This part of your recruitment process involves highlighting your company’s mission, success stories, and happy employees. You want to create a brand story online that is appealing to people looking for a long-time employer. This may involve everything from becoming more involved on LinkedIn with thought leadership blogs to creating a tab on your website that elevates your company’s charity work in the community.
Why would someone who is highly qualified love to work there? What professional and personal support do you offer employees? Attracting candidates is a year-round process, even when there are no current open roles. Start earning a good reputation now, so job seekers know who you are later.
- Source (Ideal Candidates Actively)
Sourcing isn’t just about looking for a candidate when the immediate need arises. This part of recruitment is also about building out a network that can be mutually beneficial in the future. You want to build relationships with current employees who could offer excellent referrals, take part in mixer events where you can collect contact information from industry professionals, and follow relevant social media channels to see who is at the top of their game.
You also want to build out a Boolean search strategy as a part of your sourcing plan. Narrowing down your searches with AND, OR, and NOT modifiers helps you identify more specific candidates. Job fairs and college career days can also help you build out a network that proves fruitful later.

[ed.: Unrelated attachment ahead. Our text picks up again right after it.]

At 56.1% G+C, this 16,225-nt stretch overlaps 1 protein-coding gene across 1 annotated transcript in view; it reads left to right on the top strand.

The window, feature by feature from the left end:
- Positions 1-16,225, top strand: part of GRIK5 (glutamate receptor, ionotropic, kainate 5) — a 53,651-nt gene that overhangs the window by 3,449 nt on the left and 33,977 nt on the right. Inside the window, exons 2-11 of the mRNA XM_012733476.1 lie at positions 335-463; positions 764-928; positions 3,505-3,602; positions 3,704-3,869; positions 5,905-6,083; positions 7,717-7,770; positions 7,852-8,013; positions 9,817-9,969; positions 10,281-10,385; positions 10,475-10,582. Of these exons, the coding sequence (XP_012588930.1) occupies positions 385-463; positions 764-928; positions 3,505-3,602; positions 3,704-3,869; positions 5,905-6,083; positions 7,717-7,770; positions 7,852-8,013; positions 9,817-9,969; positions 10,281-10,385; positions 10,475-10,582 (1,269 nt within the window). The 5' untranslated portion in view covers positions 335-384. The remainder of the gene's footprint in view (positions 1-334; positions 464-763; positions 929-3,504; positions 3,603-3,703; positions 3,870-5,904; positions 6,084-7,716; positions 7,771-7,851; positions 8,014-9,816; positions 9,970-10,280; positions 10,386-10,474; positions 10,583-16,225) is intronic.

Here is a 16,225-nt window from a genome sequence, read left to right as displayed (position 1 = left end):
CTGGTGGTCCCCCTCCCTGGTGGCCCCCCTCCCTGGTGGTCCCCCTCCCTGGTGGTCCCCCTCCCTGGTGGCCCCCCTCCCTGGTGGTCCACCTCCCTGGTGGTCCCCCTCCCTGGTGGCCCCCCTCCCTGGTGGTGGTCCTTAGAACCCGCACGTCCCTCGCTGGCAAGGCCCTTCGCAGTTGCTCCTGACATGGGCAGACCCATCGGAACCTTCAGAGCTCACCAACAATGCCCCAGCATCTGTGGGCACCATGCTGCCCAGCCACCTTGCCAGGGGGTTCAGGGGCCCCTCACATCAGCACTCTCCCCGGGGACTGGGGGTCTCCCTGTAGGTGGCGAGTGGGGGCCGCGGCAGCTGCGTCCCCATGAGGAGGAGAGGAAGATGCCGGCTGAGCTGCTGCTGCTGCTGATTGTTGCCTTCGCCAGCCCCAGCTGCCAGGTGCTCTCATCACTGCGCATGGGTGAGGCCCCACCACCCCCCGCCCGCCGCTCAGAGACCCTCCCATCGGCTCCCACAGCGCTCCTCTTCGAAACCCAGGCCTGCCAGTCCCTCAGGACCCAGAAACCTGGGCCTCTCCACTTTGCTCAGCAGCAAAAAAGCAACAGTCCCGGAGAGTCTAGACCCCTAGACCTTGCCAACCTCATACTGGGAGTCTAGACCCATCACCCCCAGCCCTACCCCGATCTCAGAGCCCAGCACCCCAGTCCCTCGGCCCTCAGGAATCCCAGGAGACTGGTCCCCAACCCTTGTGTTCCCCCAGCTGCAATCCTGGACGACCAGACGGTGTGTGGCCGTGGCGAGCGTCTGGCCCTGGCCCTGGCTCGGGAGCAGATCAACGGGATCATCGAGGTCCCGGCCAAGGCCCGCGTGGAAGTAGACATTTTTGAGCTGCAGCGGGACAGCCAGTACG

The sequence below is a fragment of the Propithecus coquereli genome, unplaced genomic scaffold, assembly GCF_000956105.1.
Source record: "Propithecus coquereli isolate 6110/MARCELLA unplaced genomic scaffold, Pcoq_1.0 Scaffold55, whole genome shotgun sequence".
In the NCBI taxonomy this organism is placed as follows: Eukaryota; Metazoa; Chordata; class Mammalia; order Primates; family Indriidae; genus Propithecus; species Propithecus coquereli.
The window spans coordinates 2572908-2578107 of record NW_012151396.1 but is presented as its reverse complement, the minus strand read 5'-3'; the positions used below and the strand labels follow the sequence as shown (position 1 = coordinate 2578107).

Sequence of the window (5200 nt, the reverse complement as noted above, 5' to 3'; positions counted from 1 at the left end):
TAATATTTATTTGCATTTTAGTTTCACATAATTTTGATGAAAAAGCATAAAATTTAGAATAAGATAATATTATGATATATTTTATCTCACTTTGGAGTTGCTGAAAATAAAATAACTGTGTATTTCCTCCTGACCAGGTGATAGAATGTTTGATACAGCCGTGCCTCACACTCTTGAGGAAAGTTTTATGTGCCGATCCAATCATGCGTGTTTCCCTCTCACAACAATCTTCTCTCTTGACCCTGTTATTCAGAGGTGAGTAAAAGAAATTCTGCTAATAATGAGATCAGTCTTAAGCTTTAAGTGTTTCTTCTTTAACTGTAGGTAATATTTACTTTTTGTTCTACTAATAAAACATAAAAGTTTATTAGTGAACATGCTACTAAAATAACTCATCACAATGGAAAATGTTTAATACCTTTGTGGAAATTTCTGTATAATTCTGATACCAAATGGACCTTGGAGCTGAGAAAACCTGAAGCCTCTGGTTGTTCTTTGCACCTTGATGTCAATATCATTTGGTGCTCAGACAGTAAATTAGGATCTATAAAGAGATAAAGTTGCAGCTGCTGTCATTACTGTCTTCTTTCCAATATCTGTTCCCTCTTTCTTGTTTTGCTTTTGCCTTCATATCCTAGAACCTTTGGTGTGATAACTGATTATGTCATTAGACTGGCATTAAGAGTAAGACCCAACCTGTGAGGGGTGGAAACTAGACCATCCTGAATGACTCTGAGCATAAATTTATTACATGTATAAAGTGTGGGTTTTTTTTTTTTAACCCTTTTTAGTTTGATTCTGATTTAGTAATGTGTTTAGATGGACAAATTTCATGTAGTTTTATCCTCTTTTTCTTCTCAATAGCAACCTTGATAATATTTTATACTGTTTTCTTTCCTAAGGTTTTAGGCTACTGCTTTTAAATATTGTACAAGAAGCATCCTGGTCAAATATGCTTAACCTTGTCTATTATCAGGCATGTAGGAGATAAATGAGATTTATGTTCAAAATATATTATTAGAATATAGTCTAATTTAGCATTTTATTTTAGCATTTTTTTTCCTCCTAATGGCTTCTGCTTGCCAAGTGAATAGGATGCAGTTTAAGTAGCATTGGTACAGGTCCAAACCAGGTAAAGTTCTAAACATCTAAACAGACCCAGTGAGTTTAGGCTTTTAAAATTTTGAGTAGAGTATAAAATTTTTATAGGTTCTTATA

- Engage Candidates
This is the part of recruiting where you move away from the administrative part of the selection process and start actually talking to a potential employee. You should ask yourself questions like: How many candidates will you reach out to? How many candidates do you seek to interview? Do you have a candidate scorecard or other metric to help with hiring?
You need a strategy for identifying and reaching out to passive candidates. This includes industry professionals you identify on job sites or social media who may be a great fit, but who are not actively applying for your role. What is the appropriate language for asking them if they’re interested in your company? During the engagement process, you also want to have a follow-up communication schedule. And, you want to create a way to measure the success of your engagement methods so you know when you need to switch gears — which platform yields the highest number of responses?
- Establish a Candidate Selection Process
The next step after sourcing qualified candidates is to set selection criteria to decide on a final candidate. Selecting the best candidate can become incredibly time consuming if your process isn’t structured or data-driven. If you’ve used a consistent scorecard for each candidate, it can save you hours of trying to remember which prospect is the best fit.
- Conduct Background and Reference Checks
Then, you’ll need to conduct any background or reference checks to verify work experience and education, and assessing someone’s organizational fit. During reference checks, it’s important to ask open-ended questions about performance, accolades, and difficulties to learn as much as possible about your potential hire.
- Extend an Offer
Your recruitment strategy should define who contacts the candidate and extends the offer to the chosen candidate. The first step should be to call or email your ideal candidate and extend the offer. After you receive confirmation that a candidate is accepting the role, you should follow up with an official offer letter that details your agreement in writing.
- Establish an Onboarding Process
What happens after a candidate accepts your offer can impact how prepared you and the candidate are for his or her first day. You’ll need to get the new employee set up with any technology they will need for the role, and give them any information they need to have before their first day.
Creating a recruitment process is a careful process, but the effort is worth it. With a strategic recruiting plan, you can find the best candidates for your company. And, the best candidates stick around.